Five Particles

Simon Singh examines the significance of subatomic particles.

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01The Electron2008090820101011

Simon Singh examines the significance of five subatomic particles in five programmes In the first programme he tells the story of the discovery of the electron.

Just over a century ago, British physicist J.J.

Thomson experimenting with electric currents and charged particles inside empty glass tubes, showed that atoms are divisible into indivisible elementary particles.

But how could atoms be built up of these so called "corpuscles"? An exciting 30 year race ensued, to grasp the planetary model of the atom with its orbiting electrons, and the view inside the atom was born.

Whilst the number of electrons around the nucleus of an atom determines the chemistry of all elements, the power of electrons themselves has been harnessed for everyday use: electron beams for welding,cathode ray tubes and radiation therapy.

Producer Adrian Washbourne.

Simon Singh on the significance of five subatomic particles, starting with the electron.

British physicist JJ Thompson's experiments with electric currents showed that atoms are divisible into elementary particles.

But how has the power of electrons been harnessed for everyday use?

02The Quark2008090920101012

Simon Singh examines the significance of five subatomic particles 2) The Quark.

"Three Quarks for Master Mark! Sure he hasn't got much of a bark." James Joyce's Finnegans Wake left its mark on modern physics when physicist Murray Gell Mann proposed this name for a group of hypothetical subatomic particles that were revealed in 1960 as the fundamental units of matter.

Basic particles, such as protons and neutrons, it seems, are made up of even more basic units called quarks that make up 99.9% of visible material in the universe.

But why do we know so little about them? Quarks have never been seen as free particles.

They are inextricably bound together by the Strong Force that in turn holds the atomic nucleus together.

This is the hardest of Nature's fundamental forces to crack, but recent theoretical advances mean that the properties of the quark are at last being revealed.

Producer: Adrian Washbourne.

Quarks comprise virtually all visible material, but why do we know so little about them?

Quarks comprise virtually all visible material in the universe, but why do we know so little about them? They have never been seen as free particles, but recent theoretical advances are finally beginning to reveal their properties.

03The Antiparticle2008091020101013

Simon Singh looks at the stories behind the discovery of five of the universe's most significant subatomic particles.

3) The Antiparticle.

It appears to be the stuff of science fiction.

Associated with every elementary particle is an antiparticle which has the same mass and opposite charge.

Should the two meet and combine, the result is annihilation - and a flash of light.

Thanks to mysterious processes that occurred after the Big Bang there are a vastly greater number of particles than anti-particles.

So how could their elusive existence be proved? At CERN particle physicists are crashing together subatomic particles at incredibly high speeds to create antimatter, which they hope will finally reveal what happened at the precise moment of the Big Bang to create the repertoire of elementary particles and antiparticles in existence today.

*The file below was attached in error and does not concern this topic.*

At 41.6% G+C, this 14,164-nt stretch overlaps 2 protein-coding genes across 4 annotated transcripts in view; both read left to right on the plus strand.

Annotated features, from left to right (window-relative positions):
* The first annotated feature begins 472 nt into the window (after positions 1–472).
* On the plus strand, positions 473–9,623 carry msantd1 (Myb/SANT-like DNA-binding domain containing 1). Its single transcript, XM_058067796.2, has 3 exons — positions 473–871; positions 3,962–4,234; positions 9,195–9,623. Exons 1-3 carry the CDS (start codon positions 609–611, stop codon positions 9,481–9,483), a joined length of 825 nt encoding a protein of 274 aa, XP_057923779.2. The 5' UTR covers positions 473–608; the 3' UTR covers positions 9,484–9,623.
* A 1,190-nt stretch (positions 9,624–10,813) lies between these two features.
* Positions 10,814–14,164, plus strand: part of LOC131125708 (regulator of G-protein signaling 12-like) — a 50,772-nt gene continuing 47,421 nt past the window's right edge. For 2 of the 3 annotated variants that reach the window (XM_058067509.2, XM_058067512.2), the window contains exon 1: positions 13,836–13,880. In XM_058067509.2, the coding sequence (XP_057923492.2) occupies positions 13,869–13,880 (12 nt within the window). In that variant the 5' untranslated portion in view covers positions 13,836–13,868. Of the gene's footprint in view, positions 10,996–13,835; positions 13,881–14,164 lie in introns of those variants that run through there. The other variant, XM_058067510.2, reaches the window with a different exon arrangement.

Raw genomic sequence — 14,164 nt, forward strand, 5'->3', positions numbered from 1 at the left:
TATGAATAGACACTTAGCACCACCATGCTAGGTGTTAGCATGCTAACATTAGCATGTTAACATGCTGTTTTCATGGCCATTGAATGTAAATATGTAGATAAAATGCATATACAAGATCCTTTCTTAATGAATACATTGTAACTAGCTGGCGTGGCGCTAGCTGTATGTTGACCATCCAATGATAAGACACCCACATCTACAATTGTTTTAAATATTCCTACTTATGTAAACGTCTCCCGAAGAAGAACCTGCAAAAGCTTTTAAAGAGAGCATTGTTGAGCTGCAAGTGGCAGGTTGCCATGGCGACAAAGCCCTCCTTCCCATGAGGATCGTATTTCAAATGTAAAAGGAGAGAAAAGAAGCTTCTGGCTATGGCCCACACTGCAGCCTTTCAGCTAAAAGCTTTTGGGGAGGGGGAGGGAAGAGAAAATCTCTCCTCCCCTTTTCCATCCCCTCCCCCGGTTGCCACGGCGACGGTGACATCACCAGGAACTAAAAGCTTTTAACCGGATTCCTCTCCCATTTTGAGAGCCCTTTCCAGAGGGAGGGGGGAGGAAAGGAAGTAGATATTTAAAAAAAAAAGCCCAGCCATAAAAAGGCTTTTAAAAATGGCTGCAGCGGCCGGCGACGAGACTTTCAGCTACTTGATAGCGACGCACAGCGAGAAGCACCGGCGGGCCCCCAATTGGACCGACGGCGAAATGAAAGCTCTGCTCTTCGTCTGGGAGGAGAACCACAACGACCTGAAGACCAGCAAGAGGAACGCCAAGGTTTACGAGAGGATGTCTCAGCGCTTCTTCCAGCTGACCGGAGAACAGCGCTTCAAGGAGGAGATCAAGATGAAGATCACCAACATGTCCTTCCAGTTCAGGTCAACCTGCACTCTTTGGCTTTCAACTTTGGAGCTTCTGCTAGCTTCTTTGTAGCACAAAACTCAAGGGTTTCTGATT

Producer: Adrian Washbourne.

Every particle has an antiparticle.

Should the two combine, the result is annihilation.

Every elementary particle has an antiparticle.

Should the two meet and combine, the result is annihilation.

So where are all the antiparticles? At CERN, the European research centre in Geneva, physicists are crashing together subatomic particles at incredibly high speeds, hoping to create anti-matter and find the answer.

04The Neutrino2008091120101014

Simon Singh looks at the stories behind the discovery of five of the universe's most significant subatomic particles.

4) The Neutrino.

It's the most populous particle in the universe.

Millions of these subatomic particles are passing through each one of us.

With no charge and virtually no mass they can penetrate vast thicknesses of matter without any interaction - indeed the sun emits huge numbers that pass through earth at the speed of light.

Neutrinos are similar to the more familiar electron, with one crucial difference: neutrinos do not carry electric charge.

As a result they're extremely difficult to detect.

But like HG Wells' invisible man they can give themselves away by bumping into things at high energy and detectors hidden in mines are exploiting this to observe these rare interactions.

But they can give themselves away by bumping into things at high energy, and detectors hidden in mines are exploiting this to see inside stars for the very first time

Producer: Adrian Washbourne

The most common particle in the universe continuously passes through each of us.

is the most common particle in the universe.

Millions of these virtually undetectable subatomic particles are continuously passing through each of us.

However, they can betray their presence by bumping into things at high energy.

Detectors hidden in mines are exploiting this to observe these rare interactions.

05 LASTThe Next Particle20080912

A symmetric partner to all the known particles could be the answer to uniting them and their interactions under one grand theoretical pattern of activity.

But how do researchers know where to look for such phenomena and how do they know if they find them?